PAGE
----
The employee continued to work for the employer until its New Ulm plant closed in 1979. The employee immediately began working as a service technician for Schult Homes in Redwood Falls, Minnesota, performing the same type of job duties and traveling approximately the same distances in the course of his service work. In 1991, when the employee reached the age of 70, he was no longer allowed to drive company vehicles due to the employer=s insurance policy restrictions. As a result, the employee rode as a passenger while another co-worker drove.
The employee has received occasional chiropractic care between December 1982 and September 1999. The employee also consulted Dr. Merideth again in December 1982. X-rays at that time showed slight progression of the degenerative osteoarthritis in the right hip. Dr. Merideth advised the employee that he Adid not feel he was ready for a total hip replacement on the right, but that his recent symptoms could be the beginning of progressive pain and discomfort to the extent that he might have to consider a total hip replacement in the near future.@ (Jt. Ex. A.) The employee wished to delay surgery as long as possible in order to avoid having a hip replacement performed twice. (T. 54.)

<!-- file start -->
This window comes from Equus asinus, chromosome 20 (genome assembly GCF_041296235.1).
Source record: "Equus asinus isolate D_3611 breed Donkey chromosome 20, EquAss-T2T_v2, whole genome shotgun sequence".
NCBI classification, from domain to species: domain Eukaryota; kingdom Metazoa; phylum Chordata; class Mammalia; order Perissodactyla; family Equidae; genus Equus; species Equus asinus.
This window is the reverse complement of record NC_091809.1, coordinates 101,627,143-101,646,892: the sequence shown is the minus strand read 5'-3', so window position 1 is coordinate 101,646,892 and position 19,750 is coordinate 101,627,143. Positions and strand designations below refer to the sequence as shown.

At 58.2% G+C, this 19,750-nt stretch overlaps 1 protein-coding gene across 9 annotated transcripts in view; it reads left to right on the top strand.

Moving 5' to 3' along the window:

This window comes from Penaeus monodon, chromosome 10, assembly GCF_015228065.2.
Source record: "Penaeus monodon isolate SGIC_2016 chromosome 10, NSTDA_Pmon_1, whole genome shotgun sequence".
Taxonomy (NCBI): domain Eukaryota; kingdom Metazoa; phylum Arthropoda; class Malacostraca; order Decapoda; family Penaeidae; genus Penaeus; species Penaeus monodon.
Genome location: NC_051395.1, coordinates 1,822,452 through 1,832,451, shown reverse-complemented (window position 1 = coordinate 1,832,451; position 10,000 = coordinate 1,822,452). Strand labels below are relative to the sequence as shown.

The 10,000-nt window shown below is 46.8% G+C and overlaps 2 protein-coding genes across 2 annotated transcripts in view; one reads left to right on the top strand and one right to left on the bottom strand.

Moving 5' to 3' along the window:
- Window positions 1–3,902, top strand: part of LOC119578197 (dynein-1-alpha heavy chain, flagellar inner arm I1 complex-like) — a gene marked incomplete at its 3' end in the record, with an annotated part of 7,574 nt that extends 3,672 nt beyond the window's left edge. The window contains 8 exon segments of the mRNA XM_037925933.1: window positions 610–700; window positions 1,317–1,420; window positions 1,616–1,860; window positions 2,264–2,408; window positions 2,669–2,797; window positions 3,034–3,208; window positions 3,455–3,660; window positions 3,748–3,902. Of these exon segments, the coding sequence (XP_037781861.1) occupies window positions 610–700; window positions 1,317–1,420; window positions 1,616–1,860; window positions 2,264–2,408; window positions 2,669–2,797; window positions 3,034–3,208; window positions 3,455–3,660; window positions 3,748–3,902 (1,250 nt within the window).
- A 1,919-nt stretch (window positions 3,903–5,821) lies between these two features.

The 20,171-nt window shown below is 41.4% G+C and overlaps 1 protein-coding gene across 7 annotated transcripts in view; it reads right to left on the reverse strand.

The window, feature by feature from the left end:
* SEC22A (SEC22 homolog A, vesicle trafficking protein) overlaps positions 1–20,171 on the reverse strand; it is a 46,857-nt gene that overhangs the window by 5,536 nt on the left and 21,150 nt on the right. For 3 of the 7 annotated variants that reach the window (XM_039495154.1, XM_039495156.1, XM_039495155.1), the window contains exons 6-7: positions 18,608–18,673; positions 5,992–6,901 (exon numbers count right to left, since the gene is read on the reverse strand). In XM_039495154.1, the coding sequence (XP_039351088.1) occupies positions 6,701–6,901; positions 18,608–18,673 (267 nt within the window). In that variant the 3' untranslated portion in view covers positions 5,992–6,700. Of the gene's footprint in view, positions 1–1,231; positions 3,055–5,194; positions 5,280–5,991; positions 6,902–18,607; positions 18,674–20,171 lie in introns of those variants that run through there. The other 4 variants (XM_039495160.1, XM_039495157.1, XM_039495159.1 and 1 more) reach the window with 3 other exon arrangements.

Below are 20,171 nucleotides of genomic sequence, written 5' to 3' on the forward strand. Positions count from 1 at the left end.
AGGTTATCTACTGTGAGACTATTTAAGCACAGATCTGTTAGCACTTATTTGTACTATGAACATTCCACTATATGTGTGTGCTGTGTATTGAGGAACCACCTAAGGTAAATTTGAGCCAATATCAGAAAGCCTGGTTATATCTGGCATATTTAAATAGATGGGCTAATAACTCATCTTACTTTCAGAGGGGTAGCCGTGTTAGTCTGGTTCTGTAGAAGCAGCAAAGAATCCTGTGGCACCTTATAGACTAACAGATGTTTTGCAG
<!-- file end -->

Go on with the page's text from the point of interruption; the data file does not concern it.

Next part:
The employee also consulted Dr. Gudgel, for chiropractic treatment in 1994, who in turn referred the employee to Dr. Jeffrey Garske. On February 11, 1994, Dr. Garske diagnosed advanced osteoarthritic changes in the employee=s right hip, Aconsistent with a post-traumatic arthritis of the hip secondary to his acetabular fracture.@ A physical exam revealed that the employee=s right leg was 3/4 of an inch shorter than his left leg due to his pelvic injury. Dr. Garske recommended surgery, and performed that surgery on June 23, 1994, in the nature of a bipolar hip replacement and bone grafting of the acetabulum. By August 8, 1994, Dr. Garske released the employee to return to work to sedentary activities. Dr. Garske stated that the employee would Astart increasing weight bearing with a walker and progress to a cane as tolerated.@ (Jt. Ex. A.)
By October 10, 1994, the employee reported to Dr. Garske that his pre-operative complaints were almost totally eliminated. However, Dr. Garske recommended that the employee continue using a cane, and advised the employee that he could sit, stand or walk, but that he needed to decrease the amount of time he spent on his feet, and advised that he should avoid repetitive climbing, squatting, kneeling, and excessive lifting. Dr. Garske advised that the employee was capable of some sedentary work, especially if he did not have to be on his feet a great deal of the time. On October 10, 1994, Dr. Garske completed a Report of Work Ability form, stating that the employee could return to work within those restrictions and with a lifting limit of 20-25 pounds. On October 16, 1995, Dr. Garske completed a Report of Work Ability form that stated the employee could return to work at his present job with no restrictions. Dr. Garske=s October 16, 1995, chart note includes the following recommendation: AActivity as tolerated with the exception of no running or jumping activities.@